The midwife is summoned and attempts CPR, in front of an open room full of other new mothers. A cleaning woman furiously guards the door, as other family members rush to see Djau.
The efforts to save her show no signs of working. Her distraught female relatives begin pouring out into the courtyard. It takes the strength of several women to keep her mother from collapsing to the ground.
Their cries of grief echo through the ward indoors, where her husband wipes tears from his face as the midwife checks for a pulse one last time. Her eyes remain open to the ceiling, her lips parted weakly. The midwife covers her body and face with the same orange, brown and blue wax print fabric she had been wearing around her waist.
Djau's family lifts her lifeless body into the back of a bush taxi. Relatives on motorcycles follow the makeshift hearse in a slow procession back to her home.
Not long after Djau's death, Aissato Sanha shuffles over to the maternity ward with her mother by her side. She's given her age as 18, but the midwife believes she's as young as 15.
It is a triumph for health workers that Aissato is here at all.
The hospital has a House of Mothers, a building just a few minutes' walk away from a delivery room, where women count down the anxious days to birth under close medical supervision.
Outreach teams from a program operated by Caritas and Catholic Relief Services now regularly head into remote villages to identify high-risk pregnant mothers and relocate some closer to medical services. The teams also train traditional birthing matrons, helping them to determine when it's time to get women to the hospital.
Such efforts have made inroads in sub-Saharan Africa: The United Nations reported recently that the number of women dying from pregnancy and childbirth has nearly halved over the last two decades.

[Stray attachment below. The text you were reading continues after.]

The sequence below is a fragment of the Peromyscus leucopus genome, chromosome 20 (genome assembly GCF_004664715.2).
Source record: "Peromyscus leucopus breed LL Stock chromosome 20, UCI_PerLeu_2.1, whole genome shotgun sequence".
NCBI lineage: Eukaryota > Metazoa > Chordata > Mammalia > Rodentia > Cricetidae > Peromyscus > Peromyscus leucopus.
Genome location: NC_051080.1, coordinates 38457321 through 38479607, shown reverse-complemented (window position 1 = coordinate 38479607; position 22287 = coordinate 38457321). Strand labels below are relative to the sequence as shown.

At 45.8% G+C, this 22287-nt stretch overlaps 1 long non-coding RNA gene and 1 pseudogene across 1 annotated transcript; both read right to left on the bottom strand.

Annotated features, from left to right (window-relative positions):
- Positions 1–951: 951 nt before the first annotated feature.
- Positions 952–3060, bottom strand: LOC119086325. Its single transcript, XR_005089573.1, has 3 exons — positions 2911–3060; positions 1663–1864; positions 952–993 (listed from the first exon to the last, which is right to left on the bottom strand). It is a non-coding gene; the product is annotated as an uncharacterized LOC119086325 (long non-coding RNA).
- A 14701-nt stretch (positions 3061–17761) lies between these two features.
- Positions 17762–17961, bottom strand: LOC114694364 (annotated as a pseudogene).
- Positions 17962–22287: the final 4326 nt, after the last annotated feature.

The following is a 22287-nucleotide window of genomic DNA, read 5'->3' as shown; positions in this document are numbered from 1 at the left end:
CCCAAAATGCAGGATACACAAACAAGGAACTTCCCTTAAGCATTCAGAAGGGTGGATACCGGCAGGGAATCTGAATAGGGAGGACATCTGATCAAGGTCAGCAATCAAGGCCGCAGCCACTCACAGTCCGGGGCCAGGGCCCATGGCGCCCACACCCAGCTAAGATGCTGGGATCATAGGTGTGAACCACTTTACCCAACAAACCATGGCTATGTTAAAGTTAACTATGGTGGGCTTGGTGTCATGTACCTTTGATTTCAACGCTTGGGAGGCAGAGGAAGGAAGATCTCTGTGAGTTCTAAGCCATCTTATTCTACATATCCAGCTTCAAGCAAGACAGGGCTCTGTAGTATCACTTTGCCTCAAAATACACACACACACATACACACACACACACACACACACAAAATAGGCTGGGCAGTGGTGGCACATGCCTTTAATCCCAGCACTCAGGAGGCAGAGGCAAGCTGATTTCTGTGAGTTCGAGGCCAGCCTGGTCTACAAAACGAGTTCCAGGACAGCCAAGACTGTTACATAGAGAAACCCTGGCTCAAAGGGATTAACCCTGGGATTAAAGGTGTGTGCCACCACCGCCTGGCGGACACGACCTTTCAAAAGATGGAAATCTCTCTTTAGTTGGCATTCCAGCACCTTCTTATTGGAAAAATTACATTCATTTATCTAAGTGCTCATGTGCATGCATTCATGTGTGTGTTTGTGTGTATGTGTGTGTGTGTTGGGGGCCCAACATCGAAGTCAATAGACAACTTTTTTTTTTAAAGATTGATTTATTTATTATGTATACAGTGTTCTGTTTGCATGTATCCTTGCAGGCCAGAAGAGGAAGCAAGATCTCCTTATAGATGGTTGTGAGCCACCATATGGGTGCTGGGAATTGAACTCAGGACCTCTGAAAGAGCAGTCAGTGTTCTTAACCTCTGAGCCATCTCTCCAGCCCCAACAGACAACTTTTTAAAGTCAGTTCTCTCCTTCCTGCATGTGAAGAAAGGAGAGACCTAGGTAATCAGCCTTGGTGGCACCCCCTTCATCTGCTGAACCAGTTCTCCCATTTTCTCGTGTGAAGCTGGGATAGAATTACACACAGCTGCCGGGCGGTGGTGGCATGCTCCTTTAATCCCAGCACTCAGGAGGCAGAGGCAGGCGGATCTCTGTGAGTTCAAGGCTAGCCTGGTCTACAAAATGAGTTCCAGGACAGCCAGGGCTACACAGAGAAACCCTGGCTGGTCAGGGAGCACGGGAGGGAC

But even now, and even at the hospital, it is touch-and-go. Generators only hum to life when a surgery is being performed. There is no power for refrigeration to store blood donations, and no electricity to run incubators for babies who have come too soon.
A typed list pinned to the bulletin board in the hallway shows the grim statistics at Gabu hospital alone: Four mothers died here in January, seven in February and three in March. There were no totals kept for April, when a military junta seized power, or for the chaotic month of May that followed.
As the sun falls, the head midwife at the hospital works with only a flashlight tucked under her chin and sometimes the glow of a candle on a nearby countertop to guide her.
The night wears on, and Aissato tosses restlessly in the one-room ward lit only by candles. At one point, she catches a glimpse of another woman's baby coming out legs first, as the staff scream at her to push or the baby will die.
Tears stream down Aissato's bewildered face as her water breaks on the floor near the nurse's station. It puddles around the stools where they are logging each stillborn, each close call.
But by 10:30 a.m. the next day, her baby is no closer to birth. The hospital's director is called, opinions are shared. Aissato must have a Cesarean section, an expensive but lifesaving procedure for both her and her child.
"You must buy these drugs now or the baby will die," the surgeon tells her mother firmly as she sets off briskly to the neighborhood pharmacy.
Once the supplies arrive in a coral plastic shopping bag, Aissato, her mother, the doctor and the nurses walk over to the operation room.
After the surgery, as Aissato's mother tends to her in a hallway, staff workers approach her father to see the baby. When shown the little boy who had struggled for so many hours to enter the world, the grandfather recoils with horror on his face.
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